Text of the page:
On a day when the NDP opposition introduced a bill to ban corporate and union donations to political parties in British Columbia, Premier Christy Clark said such a ban is unnecessary thanks to election spending limits and because she represents everyone.
"Here's my job," Clark told reporters. "It's to represent the people of British Columbia, and it doesn't matter if they vote for me, it doesn't matter if they donate to my party or they donate to the NDP, and it doesn't matter if they even vote at all.
"I represent all of them, and that's what I think about when I'm here every day," Clark said following an announcement at the legislature about the purchase of turbines and generators for the Site C dam that is under construction on the Peace River.
Clark and the BC Liberal Party she leads have been under fire for charging donors as much as $20,000 to attend meals or other events where they will have access to the premier.
Asked about the practice, Clark said, "I don't walk into an event and say, 'How much did people pay to get here?'" Her focus is on listening to people she meets, whether or not they've paid to be there, she said.
Similar concerns in Ontario, along with fundraising quotas for cabinet ministers, led that province's premier, Kathleen Wynne, to announce this week that she will no longer hold private fundraisers that charge for access and that her government will move this spring to ban corporate and union donations to political parties. Such a ban already exists federally and in several other provinces.
'An issue of public trust': Horgan
The current rules in B.C. are sufficient, Clark said. "In British Columbia, we have limits on how much you can spend on election campaigns," she said. "We have full disclosure on what people donate. I'm asking the chief electoral officer to try and make that closer to real time, rather than having the reports come out once a year."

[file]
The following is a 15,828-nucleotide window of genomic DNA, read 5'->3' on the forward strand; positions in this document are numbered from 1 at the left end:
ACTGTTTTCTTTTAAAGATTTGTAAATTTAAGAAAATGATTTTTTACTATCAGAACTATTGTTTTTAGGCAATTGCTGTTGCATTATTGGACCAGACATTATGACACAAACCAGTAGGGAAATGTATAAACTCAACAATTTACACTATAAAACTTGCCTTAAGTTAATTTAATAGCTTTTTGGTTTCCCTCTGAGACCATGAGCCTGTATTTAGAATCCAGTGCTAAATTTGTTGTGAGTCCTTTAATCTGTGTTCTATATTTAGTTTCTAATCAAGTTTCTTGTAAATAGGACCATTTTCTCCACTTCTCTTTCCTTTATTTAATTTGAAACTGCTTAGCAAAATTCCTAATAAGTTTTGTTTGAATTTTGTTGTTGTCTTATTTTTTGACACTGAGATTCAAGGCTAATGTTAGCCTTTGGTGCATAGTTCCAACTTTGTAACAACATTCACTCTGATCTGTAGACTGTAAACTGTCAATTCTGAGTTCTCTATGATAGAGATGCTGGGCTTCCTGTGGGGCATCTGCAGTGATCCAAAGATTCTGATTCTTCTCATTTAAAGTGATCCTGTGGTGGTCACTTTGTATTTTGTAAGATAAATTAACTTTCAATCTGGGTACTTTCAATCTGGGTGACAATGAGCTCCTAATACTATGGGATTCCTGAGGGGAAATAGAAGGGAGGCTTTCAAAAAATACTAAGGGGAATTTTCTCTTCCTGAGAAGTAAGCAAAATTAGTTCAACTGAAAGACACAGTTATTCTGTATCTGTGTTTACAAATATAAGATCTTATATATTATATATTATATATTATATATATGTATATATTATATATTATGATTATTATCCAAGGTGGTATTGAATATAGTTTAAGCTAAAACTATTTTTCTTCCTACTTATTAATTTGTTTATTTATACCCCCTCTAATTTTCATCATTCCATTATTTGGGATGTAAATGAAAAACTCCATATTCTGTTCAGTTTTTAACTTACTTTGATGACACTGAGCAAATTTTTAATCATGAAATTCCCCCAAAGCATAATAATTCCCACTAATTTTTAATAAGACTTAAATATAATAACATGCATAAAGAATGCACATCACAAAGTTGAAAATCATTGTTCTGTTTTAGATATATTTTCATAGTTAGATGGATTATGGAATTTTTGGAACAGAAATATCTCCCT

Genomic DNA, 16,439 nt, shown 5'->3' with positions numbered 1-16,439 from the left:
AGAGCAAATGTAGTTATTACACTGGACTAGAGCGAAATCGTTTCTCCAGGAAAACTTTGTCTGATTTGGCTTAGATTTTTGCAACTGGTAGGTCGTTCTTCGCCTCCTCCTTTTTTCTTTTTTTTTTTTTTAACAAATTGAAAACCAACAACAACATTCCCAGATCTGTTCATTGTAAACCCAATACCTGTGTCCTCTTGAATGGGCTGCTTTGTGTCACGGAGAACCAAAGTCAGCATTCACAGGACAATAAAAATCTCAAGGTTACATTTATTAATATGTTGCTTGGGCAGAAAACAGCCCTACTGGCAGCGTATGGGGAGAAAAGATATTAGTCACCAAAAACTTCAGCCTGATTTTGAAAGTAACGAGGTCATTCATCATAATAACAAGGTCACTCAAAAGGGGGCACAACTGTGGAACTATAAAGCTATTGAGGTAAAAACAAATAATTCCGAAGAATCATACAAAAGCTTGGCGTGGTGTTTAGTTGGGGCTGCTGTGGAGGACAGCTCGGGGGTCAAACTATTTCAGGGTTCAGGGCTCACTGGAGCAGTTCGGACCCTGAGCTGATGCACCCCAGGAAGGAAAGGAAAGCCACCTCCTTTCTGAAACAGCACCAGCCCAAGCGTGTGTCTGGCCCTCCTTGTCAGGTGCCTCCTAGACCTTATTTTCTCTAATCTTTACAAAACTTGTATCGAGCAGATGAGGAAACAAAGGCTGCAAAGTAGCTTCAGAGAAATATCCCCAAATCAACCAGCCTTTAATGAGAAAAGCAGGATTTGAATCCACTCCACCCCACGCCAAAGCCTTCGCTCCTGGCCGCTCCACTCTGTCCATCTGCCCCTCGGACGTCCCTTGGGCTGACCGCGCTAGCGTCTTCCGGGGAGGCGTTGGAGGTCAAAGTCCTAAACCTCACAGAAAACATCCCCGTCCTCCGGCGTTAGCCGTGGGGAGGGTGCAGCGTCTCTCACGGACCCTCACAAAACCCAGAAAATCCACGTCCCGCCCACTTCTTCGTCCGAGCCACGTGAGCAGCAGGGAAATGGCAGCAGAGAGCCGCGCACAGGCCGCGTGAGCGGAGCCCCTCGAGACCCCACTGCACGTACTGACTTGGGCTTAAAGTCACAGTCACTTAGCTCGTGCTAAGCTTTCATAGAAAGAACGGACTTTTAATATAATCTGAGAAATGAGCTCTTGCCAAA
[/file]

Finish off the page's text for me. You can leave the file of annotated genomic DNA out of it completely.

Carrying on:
Financial reports released yesterday showed that in 2015 the BC Liberals raised almost $10 million, which was more than triple what the NDP raised and more than 20 times the Green party's fundraising.
NDP platforms in at least the last two elections, both of which they lost to the BC Liberals, have included promises of a ban on corporate and union donations.
On Wednesday, NDP leader John Horgan introduced a private member's bill in the legislature to bring in such a ban and to consider placing a cap on the amount individuals are allowed to donate. Speaking in the legislature, Horgan called it "a bill to take big money out of politics in British Columbia."
People are tired of the perception that money buys attention from politicians, he said. "This is not a partisan issue... This is an issue of public trust and it goes to the heart of our democracy."
Non-government bills are rarely passed in the legislature. An NDP motion to immediately refer the bill to a legislature committee for consideration was defeated by the Liberal majority.
Fifth time's a charm?
Horgan said this is the fifth time the NDP has introduced a bill to end corporate and union donations. On Monday, independent MLA Vicki Huntington introduced a similar bill, which also set a cap on individual donations at $1,500 a year.
"The BC Liberals voted 'no' to taking big money out of politics," Horgan told reporters. The Liberals are the "party of 'no'" when it comes to reducing the influence of millionaires, he said.
Asked about Clark's comment that a ban isn't needed since there are spending limits, Horgan said, "We have spending limits during the election campaign. We don't have spending limits in the pre-writ period."
Parties are free to spend as much as they want before the official campaign begins, about 30 days ahead of election day.
The way parties are financed leads to public cynicism, Horgan said. "When they look at me, and they look at the premier, and they look at politicians generally, they say, 'You're all in the pocket of somebody.' We need to change that."
The NDP also holds private fundraisers, recently charging $5,000 a person for a breakfast with Horgan in Toronto and $2,000 for a similar event in Vancouver.
"I'm not going to unilaterally disarm," Horgan said. "I'm focused on the 2017 election, and I am going to use the rules that are available to do what I can to make sure that I can discharge as effective a campaign as possible so we can rid British Columbia of a corporate party that is drawn by millionaires."
The NDP received 82 per cent of its donations from individuals last year while the Liberals got 66 percent of its funding from corporations, he said.
Until the rules change, the NDP will take whatever donations it can attract and use them to run as effective a campaign as possible, Horgan said. "I'm trying to compete with the largest corporate political party B.C. has ever seen."